Good Afternoon
Good Afternoon

NHL punishments don't make sense

The Capitals' Tom Wilson takes a roughing penalty

The Capitals' Tom Wilson takes a roughing penalty during the second period against the Rangers' Artemi Panarin in an NHL game on May 3 at Madison Square Garden. Credit: AP/Bruce Bennett

The New York Rangers said the team was "extremely disappointed that . . . [Tom] Wilson was not suspended for his horrifying act of violence" "NHL fines Rangers $250G for critical rant," Sports, May 7].

The spontaneous act on ice by the Washington Capitals forward prompted a $5,000 fine and no suspension whereas the measured words of complaint from the Rangers organization incurred a $250,000 fine. To anyone who witnessed the act, it is inconceivable that the major punishment was for the Rangers’ reasonable response.

I speak more as a human than as a Rangers fan. Had these actions occurred on the street, Wilson might be looking at jail time. The league should review those tapes and apologize to the Rangers.

One wonders what message the league is sending. It seems that the league believes it more important to bully teams into submissive silence than to mete out appropriate justice.

Richard Peters, Merrick

Priority shouldn’t be 200 mph train

The latest efforts to bring high-speed rail to Long Island fail to meet the region’s more immediate infrastructural needs ["Push for 200 mph train from NYC to Long Island to Boston," News, May 10]. While planners should always look toward the horizon with a hopeful eye on progress, the most important task of envisioning for the future is crafting realistic and responsive plans.

In 2016, the federal government suggested NEC Future, a high-speed rail proposal to modernize the Northeast Corridor used by Amtrak that this latest attempt echoes. The plan was scrapped when the federal government instead opted to upgrade existing infrastructure along the northeast corridor — a move that they argued would net the greatest benefits for riders with minimal environmental impact.

Instead of bringing high-speed rail to Long Island at this time, policymakers should focus on encouraging transit ridership post-pandemic, and hardening our transit system by taking steps such as replacing the Long Island Rail Road tunnels beneath the East River, or expediting electrification east of Ronkonkoma.

Planning is essential to ensuring a sustainable future, but such efforts mean nothing if they eventually wind up sitting on a dusty shelf.

Richard Murdocco, Commack

Editor’s note: The writer is an adjunct professor in Stony Brook University’s public policy master’s program.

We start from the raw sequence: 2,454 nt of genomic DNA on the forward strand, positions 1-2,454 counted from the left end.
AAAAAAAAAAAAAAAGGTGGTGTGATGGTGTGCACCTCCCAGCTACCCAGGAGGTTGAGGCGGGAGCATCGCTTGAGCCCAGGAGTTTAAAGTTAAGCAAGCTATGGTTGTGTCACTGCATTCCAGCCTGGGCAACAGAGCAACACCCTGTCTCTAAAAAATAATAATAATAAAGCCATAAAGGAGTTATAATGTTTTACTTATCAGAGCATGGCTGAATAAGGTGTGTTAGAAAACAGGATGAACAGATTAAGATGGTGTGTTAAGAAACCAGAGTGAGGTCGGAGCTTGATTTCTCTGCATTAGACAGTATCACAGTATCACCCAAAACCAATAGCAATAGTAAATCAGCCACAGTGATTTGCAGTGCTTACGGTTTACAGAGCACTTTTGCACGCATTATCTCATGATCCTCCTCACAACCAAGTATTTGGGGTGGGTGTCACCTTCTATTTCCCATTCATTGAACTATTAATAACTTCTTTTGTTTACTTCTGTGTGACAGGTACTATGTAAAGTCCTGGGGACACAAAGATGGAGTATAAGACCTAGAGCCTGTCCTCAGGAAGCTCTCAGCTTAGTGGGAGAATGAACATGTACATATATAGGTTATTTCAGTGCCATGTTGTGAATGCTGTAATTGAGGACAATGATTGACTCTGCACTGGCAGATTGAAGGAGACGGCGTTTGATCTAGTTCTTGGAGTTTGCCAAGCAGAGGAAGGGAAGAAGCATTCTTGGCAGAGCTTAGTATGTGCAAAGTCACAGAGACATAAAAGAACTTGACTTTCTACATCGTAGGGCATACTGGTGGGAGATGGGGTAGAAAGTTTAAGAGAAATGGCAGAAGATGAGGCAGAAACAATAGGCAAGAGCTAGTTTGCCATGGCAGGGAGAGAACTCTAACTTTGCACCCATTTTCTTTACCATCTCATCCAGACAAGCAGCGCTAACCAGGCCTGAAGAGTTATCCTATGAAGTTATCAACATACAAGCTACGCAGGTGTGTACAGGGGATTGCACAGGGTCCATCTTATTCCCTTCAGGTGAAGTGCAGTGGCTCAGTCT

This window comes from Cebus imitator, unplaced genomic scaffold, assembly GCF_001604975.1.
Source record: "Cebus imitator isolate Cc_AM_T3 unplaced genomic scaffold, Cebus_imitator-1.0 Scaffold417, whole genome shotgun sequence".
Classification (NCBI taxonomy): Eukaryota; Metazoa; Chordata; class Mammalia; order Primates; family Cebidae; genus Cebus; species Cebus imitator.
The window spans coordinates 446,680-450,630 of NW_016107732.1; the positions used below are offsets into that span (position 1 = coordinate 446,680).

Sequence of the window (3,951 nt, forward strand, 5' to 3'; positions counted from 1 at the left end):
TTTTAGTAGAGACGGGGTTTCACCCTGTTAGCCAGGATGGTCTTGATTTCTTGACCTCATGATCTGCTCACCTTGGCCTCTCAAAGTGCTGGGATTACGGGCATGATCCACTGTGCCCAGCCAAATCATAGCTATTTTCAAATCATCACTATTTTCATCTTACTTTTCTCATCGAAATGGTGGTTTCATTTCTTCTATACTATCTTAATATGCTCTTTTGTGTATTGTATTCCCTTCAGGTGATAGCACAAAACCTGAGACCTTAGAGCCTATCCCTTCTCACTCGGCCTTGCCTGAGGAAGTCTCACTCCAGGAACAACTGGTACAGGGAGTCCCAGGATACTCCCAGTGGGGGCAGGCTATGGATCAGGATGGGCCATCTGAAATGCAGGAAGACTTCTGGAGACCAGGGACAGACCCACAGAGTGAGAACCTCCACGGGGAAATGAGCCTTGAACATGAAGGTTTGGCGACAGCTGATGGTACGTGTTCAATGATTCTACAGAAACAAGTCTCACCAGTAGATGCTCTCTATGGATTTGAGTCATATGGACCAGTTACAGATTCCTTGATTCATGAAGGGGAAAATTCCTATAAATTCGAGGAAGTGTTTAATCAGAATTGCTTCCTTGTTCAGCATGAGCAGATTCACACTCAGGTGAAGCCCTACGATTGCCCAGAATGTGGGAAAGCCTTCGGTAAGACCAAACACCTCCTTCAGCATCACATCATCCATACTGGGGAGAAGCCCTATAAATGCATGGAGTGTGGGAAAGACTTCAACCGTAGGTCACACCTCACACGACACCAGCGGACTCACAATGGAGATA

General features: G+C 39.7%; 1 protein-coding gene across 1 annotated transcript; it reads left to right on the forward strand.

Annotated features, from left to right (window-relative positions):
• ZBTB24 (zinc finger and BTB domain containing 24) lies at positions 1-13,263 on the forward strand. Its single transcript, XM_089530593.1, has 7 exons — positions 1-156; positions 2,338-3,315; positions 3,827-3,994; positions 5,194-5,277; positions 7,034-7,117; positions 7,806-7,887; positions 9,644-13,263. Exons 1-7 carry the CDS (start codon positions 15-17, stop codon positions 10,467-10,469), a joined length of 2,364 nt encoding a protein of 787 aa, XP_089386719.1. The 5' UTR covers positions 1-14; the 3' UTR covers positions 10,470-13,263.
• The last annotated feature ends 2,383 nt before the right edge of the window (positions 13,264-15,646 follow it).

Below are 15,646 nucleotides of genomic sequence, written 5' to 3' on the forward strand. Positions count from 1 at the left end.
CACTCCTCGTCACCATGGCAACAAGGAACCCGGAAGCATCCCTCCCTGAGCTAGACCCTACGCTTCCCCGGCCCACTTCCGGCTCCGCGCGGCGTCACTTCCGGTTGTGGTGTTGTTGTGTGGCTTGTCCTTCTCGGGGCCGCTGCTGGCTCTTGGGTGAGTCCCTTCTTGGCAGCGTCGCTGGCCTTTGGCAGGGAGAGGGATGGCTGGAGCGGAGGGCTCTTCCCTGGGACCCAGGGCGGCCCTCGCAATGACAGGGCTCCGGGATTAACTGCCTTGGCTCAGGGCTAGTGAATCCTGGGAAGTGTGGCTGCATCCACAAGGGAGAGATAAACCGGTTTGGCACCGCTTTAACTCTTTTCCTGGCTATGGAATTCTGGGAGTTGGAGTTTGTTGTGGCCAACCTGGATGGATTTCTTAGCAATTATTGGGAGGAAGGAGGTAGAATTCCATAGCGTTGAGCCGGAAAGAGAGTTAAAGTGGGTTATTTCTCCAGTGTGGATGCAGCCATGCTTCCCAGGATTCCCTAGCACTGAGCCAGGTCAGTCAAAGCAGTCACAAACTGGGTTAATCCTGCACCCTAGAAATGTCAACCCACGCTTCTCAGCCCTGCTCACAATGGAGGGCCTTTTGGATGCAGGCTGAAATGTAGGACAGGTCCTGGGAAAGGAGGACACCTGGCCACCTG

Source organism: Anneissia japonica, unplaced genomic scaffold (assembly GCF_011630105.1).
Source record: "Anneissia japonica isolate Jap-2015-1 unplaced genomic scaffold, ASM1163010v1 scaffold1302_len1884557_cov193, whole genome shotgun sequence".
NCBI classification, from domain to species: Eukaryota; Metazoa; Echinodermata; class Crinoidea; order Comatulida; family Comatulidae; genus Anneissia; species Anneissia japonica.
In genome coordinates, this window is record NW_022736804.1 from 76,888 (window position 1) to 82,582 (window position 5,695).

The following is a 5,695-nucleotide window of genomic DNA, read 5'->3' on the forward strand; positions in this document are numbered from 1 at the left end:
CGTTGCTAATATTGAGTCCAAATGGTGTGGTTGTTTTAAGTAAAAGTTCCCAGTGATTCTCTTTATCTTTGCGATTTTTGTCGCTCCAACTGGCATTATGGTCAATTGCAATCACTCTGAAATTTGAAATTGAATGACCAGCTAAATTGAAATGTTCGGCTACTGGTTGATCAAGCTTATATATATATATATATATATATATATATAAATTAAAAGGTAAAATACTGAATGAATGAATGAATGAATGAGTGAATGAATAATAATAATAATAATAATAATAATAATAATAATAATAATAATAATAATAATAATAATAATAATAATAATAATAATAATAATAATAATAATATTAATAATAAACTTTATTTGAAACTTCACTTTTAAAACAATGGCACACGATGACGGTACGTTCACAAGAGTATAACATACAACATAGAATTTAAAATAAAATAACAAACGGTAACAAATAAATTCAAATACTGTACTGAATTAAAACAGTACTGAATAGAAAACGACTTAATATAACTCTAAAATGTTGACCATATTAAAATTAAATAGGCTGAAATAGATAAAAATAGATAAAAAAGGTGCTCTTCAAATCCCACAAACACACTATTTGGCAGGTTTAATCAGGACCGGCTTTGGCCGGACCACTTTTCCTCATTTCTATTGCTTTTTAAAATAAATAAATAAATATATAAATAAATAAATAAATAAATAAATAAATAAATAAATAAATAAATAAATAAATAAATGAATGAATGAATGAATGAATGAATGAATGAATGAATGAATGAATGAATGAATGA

As a lifelong Long Island resident, I can think of about 100 infrastructure projects that Long Island needs rather than the proposed $105 billon bullet train from to Boston. Since when are we traveling in droves to Boston?

How about figuring out a way to allow me to drive from Northport to Manhattan in under two hours? How about fixing and streamlining the disgusting and inefficient and forever unreliable Long Island Rail Road? How about doing anything that in any way would make moving around Long Island easier for all of us overburdened taxpayers? Let’s start with these suggestions.

Adrienne Bryant, Northport

Cheney responding to election facts

A reader asked, "How does Liz Cheney immediately default to the side of the party that smeared her father . . .?" ["Cheney unlikely new hero for me," Letters, May 9] The reader misses the point — Rep. Cheney (R-Wyo.) has not "defaulted" to any side. Nor did she "fall in line with the same people who hated her father." Cheney’s response was not political but an answer to the lies and conspiracies of people incapable of accepting facts, as the reader seems to be.

I will not discuss the facts behind the reader’s accusations that the war in Afghanistan was not based on "false pretenses," but regarding the 2020 presidential election . . . the integrity of the election was backed up by judges, many of whom were not only appointed by Republican-elected officials but who also were appointed by President Donald Trump himself. It was also backed up by Attorney General William Barr and state Republican Party attorneys general, and Trump-appointed Homeland Security leaders who stated the election was the most secure, and by Trump-appointed intelligence agencies.

It is sad that the reader, like many others, would choose to believe Trump and the GOP’s "Big Lie," and turn a blind eye based on their need for political and individual power.

Lynn Gergen, Lido Beach

So Rep. Liz Cheney is a hero for stating the obvious. I guess then that all of us who are not habitual liars, cheats, adulterers, traitors, insurrectionists, etc. are heroes as well? Good to know!

Ernst P.A. Vanamson, Sayville